When you phone a person, there’s always that niggling concern that they’re busy and too polite to say that they’re just about to sit down for dinner, watching their favourite TV programme, helping the kids with their homework or getting ready for an evening out. And if you don’t really have anything important to say, you’re not phoning for any particular purpose other than the fact that you fancy a bit of a catch-up, then your finger hesitates over the number pad, and often you think better of it and go off to do something else instead. That way, days, weeks, even months can pass without you speaking, which can make it even more difficult to make that call if you don’t have a specific reason.
There’s no such guilt behind texting. You can send your message, safe in the knowledge that the recipient can respond at their leisure, at a time that’s convenient to them. You don’t need to have anything of major importance to impart, a quick How are you? is sufficient to keep the channels of communication open, and a How about lunch tomorrow? allows the other person time to consider whether they really want to do it without having to make an on-the-spot decision that they might later regret.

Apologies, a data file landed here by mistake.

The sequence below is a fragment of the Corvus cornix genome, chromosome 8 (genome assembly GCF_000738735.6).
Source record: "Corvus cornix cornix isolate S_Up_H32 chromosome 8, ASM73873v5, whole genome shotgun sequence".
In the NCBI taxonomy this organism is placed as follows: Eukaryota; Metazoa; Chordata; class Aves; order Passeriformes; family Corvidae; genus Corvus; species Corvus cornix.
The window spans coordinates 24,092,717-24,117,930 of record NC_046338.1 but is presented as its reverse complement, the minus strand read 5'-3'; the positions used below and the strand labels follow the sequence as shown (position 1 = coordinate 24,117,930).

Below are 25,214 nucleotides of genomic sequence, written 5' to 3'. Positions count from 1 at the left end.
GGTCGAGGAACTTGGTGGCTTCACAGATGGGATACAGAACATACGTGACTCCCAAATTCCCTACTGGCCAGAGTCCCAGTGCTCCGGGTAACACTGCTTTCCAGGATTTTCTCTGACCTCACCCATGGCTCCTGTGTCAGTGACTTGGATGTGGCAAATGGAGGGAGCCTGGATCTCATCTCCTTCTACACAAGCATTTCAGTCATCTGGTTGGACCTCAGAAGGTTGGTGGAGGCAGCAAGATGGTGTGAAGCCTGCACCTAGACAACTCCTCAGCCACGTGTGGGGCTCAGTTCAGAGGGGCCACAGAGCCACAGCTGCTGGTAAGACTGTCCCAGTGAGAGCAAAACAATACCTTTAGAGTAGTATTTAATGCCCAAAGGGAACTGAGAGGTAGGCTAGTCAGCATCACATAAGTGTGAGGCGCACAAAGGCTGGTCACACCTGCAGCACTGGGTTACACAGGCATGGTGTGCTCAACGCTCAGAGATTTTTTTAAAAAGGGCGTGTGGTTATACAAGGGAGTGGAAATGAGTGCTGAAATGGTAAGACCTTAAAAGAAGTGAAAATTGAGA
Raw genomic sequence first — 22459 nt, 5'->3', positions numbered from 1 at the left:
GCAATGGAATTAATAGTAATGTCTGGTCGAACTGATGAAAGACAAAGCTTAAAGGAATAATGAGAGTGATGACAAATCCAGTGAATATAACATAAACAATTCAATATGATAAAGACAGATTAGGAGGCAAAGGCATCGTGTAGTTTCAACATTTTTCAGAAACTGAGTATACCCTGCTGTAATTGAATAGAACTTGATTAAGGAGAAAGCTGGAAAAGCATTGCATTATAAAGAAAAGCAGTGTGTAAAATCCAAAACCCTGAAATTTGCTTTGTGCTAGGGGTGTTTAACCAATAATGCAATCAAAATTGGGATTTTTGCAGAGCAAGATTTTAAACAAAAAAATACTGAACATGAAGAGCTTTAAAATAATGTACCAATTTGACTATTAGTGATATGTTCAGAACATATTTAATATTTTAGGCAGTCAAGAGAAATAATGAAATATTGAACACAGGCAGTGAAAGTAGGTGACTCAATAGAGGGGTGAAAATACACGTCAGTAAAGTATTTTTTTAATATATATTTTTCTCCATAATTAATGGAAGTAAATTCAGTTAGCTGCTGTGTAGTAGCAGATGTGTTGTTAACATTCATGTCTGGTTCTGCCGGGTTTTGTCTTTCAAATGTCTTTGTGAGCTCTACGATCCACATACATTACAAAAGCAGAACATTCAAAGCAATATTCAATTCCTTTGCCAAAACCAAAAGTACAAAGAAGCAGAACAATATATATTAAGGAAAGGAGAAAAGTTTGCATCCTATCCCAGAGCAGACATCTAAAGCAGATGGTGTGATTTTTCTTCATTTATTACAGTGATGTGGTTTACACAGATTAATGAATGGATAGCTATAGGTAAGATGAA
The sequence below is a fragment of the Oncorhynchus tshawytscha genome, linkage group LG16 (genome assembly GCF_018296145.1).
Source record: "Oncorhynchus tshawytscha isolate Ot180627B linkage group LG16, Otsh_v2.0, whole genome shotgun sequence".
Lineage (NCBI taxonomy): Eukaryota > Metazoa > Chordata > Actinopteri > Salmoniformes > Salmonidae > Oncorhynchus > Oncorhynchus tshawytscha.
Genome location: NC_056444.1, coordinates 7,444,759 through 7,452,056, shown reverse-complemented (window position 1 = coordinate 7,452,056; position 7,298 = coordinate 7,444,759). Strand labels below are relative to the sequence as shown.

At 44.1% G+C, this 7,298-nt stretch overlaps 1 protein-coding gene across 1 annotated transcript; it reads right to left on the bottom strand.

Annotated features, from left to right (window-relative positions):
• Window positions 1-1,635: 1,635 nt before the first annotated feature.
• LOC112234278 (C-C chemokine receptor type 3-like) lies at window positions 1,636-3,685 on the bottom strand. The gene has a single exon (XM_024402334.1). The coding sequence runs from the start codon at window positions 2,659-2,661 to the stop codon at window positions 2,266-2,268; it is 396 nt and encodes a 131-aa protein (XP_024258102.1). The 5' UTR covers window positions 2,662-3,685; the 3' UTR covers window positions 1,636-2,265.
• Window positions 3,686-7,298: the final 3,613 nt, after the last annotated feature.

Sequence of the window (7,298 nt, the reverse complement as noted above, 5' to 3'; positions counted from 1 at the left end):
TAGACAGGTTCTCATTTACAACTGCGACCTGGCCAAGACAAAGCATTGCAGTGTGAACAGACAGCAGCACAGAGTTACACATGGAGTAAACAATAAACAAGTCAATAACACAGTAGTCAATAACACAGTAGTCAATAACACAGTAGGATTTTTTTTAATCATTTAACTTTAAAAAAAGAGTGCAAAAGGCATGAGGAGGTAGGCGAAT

Lots of people bemoan the fact that modern technology such as texting, emailing, twittering and facebooking is replacing face-to-face communication and leading to a decline in social interaction and social skills. I disagree. Since the advent of these services, I’ve been able to keep in far more frequent touch with a wider range of my friends, acquaintances and colleagues, and because of this, we actually meet up and see each other much more often.
Used in the right way, technology can enhance our friendships.